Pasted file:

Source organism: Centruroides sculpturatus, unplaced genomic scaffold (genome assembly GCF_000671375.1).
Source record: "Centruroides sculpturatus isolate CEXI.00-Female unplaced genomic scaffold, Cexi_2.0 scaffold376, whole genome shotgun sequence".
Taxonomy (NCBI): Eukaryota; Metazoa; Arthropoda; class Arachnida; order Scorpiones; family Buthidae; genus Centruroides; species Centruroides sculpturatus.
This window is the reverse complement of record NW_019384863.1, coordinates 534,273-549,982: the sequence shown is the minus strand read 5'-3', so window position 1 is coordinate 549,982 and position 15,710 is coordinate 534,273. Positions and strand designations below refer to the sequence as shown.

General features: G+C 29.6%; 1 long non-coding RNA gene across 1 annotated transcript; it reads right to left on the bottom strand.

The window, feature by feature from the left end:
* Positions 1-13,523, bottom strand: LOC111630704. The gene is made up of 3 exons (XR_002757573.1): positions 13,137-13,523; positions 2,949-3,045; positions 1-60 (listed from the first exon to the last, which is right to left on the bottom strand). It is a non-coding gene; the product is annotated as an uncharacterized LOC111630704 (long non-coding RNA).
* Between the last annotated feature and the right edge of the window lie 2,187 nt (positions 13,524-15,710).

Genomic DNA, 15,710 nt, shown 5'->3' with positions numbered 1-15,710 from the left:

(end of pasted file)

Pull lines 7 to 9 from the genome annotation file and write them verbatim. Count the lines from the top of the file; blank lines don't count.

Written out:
* Positions 1-13,523, bottom strand: LOC111630704. The gene is made up of 3 exons (XR_002757573.1): positions 13,137-13,523; positions 2,949-3,045; positions 1-60 (listed from the first exon to the last, which is right to left on the bottom strand). It is a non-coding gene; the product is annotated as an uncharacterized LOC111630704 (long non-coding RNA).
* Between the last annotated feature and the right edge of the window lie 2,187 nt (positions 13,524-15,710).

Genomic DNA, 15,710 nt, shown 5'->3' with positions numbered 1-15,710 from the left: